Clearing the Clutter for a Better Life

Clearing the Clutter for a Better Life

By Diane “Dee Jay” Johnson

Dealing with clutter is a common struggle in the US. Americans continually buy new clothes, new books and new gadgets without getting rid of anything. Those who lived through the Depression were conditioned to never throw anything away. Closets, attics and garages swell with “stuff,” especially for those who have lived in the same home for many years. However, clutter can be a real problem for senior adults. It can be a health hazard, and it quickly becomes overwhelming to get it under control. If you have a clutter problem, what can you do?

Where do you begin?

First, think about the importance of an organized, clutter-free home, and how your life style can change. Think of your safety. A cluttered home is a fire hazard. Mold, mildew and bugs can cause respiratory and other health problems. Perhaps the most common safety issue with clutter is that it is a trip hazard, which can lead to broken bones and long-term debilitation. There should always be ample room to easily move through your home, so that in case of an emergency, emergency services can quickly access each room. Another proven benefit is that our mood improves when we live in a clean, organized environment — and it’s much easier to find things.

Think about the benefits of donating items to a second-hand shop or charity. Some organizations will even pick up the items at no charge. Selling items in a yard sale or on eBay can generate extra spending money.

Now that you are serious about this project how do you proceed in a way that will not overwhelm you? First, think small. Do just one thing at a time — one closet, one dresser drawer, under the bed, etc., and do it for only one hour. Think about these guidelines when you cannot make an immediate decision:

  • If an item is broken, toss it.
  • If an item of clothing does not it fit, isn’t used or has not been worn in a year, give it away.
  • If shelves are crammed with trinkets, pick out a certain number of your favorites and sell the rest. With collectable items that will be willed to someone after your death, think about giving them now, so that you can see the enjoyment the gift brings.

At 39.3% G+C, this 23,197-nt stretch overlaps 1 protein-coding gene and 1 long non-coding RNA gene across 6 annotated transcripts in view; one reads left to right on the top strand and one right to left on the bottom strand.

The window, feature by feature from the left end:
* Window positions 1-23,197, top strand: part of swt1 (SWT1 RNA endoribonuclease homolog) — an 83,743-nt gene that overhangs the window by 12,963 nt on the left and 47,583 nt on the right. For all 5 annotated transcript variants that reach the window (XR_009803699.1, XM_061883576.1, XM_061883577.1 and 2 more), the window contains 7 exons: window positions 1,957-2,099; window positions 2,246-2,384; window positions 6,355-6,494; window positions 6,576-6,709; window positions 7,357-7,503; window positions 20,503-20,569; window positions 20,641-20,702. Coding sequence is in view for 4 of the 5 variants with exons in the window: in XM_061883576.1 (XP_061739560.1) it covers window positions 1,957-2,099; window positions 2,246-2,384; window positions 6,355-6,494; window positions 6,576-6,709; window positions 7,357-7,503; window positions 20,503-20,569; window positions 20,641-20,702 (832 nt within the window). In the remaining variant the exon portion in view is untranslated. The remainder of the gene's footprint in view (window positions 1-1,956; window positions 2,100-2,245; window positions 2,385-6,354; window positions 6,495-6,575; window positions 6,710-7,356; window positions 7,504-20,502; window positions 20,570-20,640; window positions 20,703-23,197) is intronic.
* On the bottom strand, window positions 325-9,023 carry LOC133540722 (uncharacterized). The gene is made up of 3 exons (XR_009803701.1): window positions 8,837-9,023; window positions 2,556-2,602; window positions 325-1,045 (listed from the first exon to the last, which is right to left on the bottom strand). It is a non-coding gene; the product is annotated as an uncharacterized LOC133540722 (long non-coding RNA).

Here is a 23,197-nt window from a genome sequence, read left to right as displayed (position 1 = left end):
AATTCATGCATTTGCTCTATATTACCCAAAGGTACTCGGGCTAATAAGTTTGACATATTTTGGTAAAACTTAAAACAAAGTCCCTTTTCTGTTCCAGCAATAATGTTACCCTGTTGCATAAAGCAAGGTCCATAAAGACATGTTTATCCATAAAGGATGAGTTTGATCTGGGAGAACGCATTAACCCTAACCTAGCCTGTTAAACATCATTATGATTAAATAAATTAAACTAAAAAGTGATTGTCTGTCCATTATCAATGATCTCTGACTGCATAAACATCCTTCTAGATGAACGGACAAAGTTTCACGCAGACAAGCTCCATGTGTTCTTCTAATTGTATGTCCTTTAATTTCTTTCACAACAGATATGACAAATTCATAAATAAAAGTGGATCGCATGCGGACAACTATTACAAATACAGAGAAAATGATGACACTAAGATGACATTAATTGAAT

If you hesitate in parting with anything at all, box up the items, label the box and put it into storage. However, do not just store the items indefinitely. Choose a time to revisit those boxes and mark it on your calendar. If you haven’t missed the items, get rid of them.

Once your hour of de-cluttering is up, find a meaningful way to celebrate the progress. It could be something as simple as having a cup of tea or getting an ice cream cone. Think of a special treat like visiting a friend in another town or having someone come and visit you. This will help you to feel good about the process and make it more likely that you will want to tackle another closet soon. Finally, set a date for the next de-cluttering session.

Maybe you are not the only one that needs some de-cluttering. Once you finish your project, you might want to help someone else. We all have projects on our to-do list that we have put off. The benefits of clearing the clutter are a cleaner, safer, and more organized home, with room for the things that we really need and enjoy. Do it now. Get the item off the list and enjoy life!

About the author: Diane “Dee Jay” Johnson and her husband, Earl, have been members of Advent Christian Village since 1996. She spent her career in the housekeeping industry, much of it as the Director of Housekeeping for the Franchise Division of Days Inn. She was responsible for the set up and training of the housekeeping staff for all new Inns from Texas to Indiana and the Southeast. After moving to ACV, Dee Jay was not quite ready to retire, so she accepted the position as ACV’s Director of Housekeeping. Now, in retirement, she periodically shares her expertise through seminars called “Got Stuff?” in which she motivates attendees to clear the clutter. She and Earl travel to Europe each year and both enjoy photography, which is periodically displayed in the Village’s art gallery.

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